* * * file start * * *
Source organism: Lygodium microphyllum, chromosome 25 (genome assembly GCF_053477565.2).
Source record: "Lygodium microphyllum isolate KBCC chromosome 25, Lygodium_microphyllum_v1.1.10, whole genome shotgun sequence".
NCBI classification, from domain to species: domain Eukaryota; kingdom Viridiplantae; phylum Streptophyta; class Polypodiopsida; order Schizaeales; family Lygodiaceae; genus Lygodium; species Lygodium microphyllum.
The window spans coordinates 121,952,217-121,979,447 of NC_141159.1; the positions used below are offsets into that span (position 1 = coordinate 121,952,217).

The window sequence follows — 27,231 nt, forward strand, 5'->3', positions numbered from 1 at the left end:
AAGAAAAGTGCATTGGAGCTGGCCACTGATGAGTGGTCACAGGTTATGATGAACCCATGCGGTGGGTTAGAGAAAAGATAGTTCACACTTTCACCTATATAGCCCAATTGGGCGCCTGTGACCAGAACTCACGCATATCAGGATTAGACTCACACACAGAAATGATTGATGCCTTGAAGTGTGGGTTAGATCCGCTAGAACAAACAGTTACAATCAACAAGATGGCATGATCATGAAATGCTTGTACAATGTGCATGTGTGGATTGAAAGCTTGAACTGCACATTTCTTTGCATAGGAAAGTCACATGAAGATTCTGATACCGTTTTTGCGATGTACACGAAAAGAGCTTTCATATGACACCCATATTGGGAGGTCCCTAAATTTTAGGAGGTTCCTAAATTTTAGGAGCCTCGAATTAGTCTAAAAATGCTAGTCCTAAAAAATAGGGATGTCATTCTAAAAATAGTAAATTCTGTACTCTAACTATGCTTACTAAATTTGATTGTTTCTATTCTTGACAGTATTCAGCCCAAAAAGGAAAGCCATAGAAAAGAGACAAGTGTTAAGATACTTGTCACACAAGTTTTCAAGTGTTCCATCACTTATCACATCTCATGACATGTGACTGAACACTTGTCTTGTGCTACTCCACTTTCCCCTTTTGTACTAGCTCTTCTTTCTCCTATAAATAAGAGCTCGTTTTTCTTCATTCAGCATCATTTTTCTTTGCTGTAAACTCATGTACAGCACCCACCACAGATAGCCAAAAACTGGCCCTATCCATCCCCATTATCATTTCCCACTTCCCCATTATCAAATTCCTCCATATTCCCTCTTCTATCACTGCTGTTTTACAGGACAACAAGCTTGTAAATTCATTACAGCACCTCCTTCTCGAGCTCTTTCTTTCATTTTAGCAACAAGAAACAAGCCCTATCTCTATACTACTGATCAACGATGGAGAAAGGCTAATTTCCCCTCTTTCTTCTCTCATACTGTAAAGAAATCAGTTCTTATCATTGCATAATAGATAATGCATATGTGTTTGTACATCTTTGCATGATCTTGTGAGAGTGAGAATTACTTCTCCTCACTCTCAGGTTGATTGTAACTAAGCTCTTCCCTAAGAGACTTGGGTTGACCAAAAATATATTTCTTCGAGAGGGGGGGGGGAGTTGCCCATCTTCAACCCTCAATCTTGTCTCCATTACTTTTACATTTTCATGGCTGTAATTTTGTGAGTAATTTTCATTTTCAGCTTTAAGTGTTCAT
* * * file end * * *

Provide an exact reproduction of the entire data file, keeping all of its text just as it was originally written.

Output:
Source organism: Lygodium microphyllum, chromosome 25 (genome assembly GCF_053477565.2).
Source record: "Lygodium microphyllum isolate KBCC chromosome 25, Lygodium_microphyllum_v1.1.10, whole genome shotgun sequence".
NCBI classification, from domain to species: domain Eukaryota; kingdom Viridiplantae; phylum Streptophyta; class Polypodiopsida; order Schizaeales; family Lygodiaceae; genus Lygodium; species Lygodium microphyllum.
The window spans coordinates 121,952,217-121,979,447 of NC_141159.1; the positions used below are offsets into that span (position 1 = coordinate 121,952,217).

The window sequence follows — 27,231 nt, forward strand, 5'->3', positions numbered from 1 at the left end:
AAGAAAAGTGCATTGGAGCTGGCCACTGATGAGTGGTCACAGGTTATGATGAACCCATGCGGTGGGTTAGAGAAAAGATAGTTCACACTTTCACCTATATAGCCCAATTGGGCGCCTGTGACCAGAACTCACGCATATCAGGATTAGACTCACACACAGAAATGATTGATGCCTTGAAGTGTGGGTTAGATCCGCTAGAACAAACAGTTACAATCAACAAGATGGCATGATCATGAAATGCTTGTACAATGTGCATGTGTGGATTGAAAGCTTGAACTGCACATTTCTTTGCATAGGAAAGTCACATGAAGATTCTGATACCGTTTTTGCGATGTACACGAAAAGAGCTTTCATATGACACCCATATTGGGAGGTCCCTAAATTTTAGGAGGTTCCTAAATTTTAGGAGCCTCGAATTAGTCTAAAAATGCTAGTCCTAAAAAATAGGGATGTCATTCTAAAAATAGTAAATTCTGTACTCTAACTATGCTTACTAAATTTGATTGTTTCTATTCTTGACAGTATTCAGCCCAAAAAGGAAAGCCATAGAAAAGAGACAAGTGTTAAGATACTTGTCACACAAGTTTTCAAGTGTTCCATCACTTATCACATCTCATGACATGTGACTGAACACTTGTCTTGTGCTACTCCACTTTCCCCTTTTGTACTAGCTCTTCTTTCTCCTATAAATAAGAGCTCGTTTTTCTTCATTCAGCATCATTTTTCTTTGCTGTAAACTCATGTACAGCACCCACCACAGATAGCCAAAAACTGGCCCTATCCATCCCCATTATCATTTCCCACTTCCCCATTATCAAATTCCTCCATATTCCCTCTTCTATCACTGCTGTTTTACAGGACAACAAGCTTGTAAATTCATTACAGCACCTCCTTCTCGAGCTCTTTCTTTCATTTTAGCAACAAGAAACAAGCCCTATCTCTATACTACTGATCAACGATGGAGAAAGGCTAATTTCCCCTCTTTCTTCTCTCATACTGTAAAGAAATCAGTTCTTATCATTGCATAATAGATAATGCATATGTGTTTGTACATCTTTGCATGATCTTGTGAGAGTGAGAATTACTTCTCCTCACTCTCAGGTTGATTGTAACTAAGCTCTTCCCTAAGAGACTTGGGTTGACCAAAAATATATTTCTTCGAGAGGGGGGGGGGAGTTGCCCATCTTCAACCCTCAATCTTGTCTCCATTACTTTTACATTTTCATGGCTGTAATTTTGTGAGTAATTTTCATTTTCAGCTTTAAGTGTTCAT